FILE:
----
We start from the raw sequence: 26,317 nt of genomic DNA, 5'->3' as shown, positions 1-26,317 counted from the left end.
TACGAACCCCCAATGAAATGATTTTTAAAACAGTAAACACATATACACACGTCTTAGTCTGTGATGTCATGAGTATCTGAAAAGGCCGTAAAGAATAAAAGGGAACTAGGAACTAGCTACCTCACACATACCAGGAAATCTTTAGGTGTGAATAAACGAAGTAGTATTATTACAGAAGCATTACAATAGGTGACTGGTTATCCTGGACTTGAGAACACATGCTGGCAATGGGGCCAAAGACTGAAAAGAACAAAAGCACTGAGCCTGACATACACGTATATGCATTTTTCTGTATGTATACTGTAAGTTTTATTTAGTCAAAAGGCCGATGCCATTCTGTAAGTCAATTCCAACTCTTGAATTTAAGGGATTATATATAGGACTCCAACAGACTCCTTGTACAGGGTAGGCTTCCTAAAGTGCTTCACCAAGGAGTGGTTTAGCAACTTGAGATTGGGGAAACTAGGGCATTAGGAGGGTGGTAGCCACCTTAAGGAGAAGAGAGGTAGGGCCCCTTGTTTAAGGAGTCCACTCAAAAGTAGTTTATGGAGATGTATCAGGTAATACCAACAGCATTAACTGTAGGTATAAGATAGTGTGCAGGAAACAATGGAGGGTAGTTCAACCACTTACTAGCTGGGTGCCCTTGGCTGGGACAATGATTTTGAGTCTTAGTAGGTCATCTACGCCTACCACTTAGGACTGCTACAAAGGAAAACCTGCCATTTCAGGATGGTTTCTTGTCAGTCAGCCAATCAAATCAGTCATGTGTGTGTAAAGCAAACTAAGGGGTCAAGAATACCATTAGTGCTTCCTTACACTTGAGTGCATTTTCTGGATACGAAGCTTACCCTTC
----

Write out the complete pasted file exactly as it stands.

We start from the raw sequence: 26,317 nt of genomic DNA, 5'->3' as shown, positions 1-26,317 counted from the left end.
TACGAACCCCCAATGAAATGATTTTTAAAACAGTAAACACATATACACACGTCTTAGTCTGTGATGTCATGAGTATCTGAAAAGGCCGTAAAGAATAAAAGGGAACTAGGAACTAGCTACCTCACACATACCAGGAAATCTTTAGGTGTGAATAAACGAAGTAGTATTATTACAGAAGCATTACAATAGGTGACTGGTTATCCTGGACTTGAGAACACATGCTGGCAATGGGGCCAAAGACTGAAAAGAACAAAAGCACTGAGCCTGACATACACGTATATGCATTTTTCTGTATGTATACTGTAAGTTTTATTTAGTCAAAAGGCCGATGCCATTCTGTAAGTCAATTCCAACTCTTGAATTTAAGGGATTATATATAGGACTCCAACAGACTCCTTGTACAGGGTAGGCTTCCTAAAGTGCTTCACCAAGGAGTGGTTTAGCAACTTGAGATTGGGGAAACTAGGGCATTAGGAGGGTGGTAGCCACCTTAAGGAGAAGAGAGGTAGGGCCCCTTGTTTAAGGAGTCCACTCAAAAGTAGTTTATGGAGATGTATCAGGTAATACCAACAGCATTAACTGTAGGTATAAGATAGTGTGCAGGAAACAATGGAGGGTAGTTCAACCACTTACTAGCTGGGTGCCCTTGGCTGGGACAATGATTTTGAGTCTTAGTAGGTCATCTACGCCTACCACTTAGGACTGCTACAAAGGAAAACCTGCCATTTCAGGATGGTTTCTTGTCAGTCAGCCAATCAAATCAGTCATGTGTGTGTAAAGCAAACTAAGGGGTCAAGAATACCATTAGTGCTTCCTTACACTTGAGTGCATTTTCTGGATACGAAGCTTACCCTTC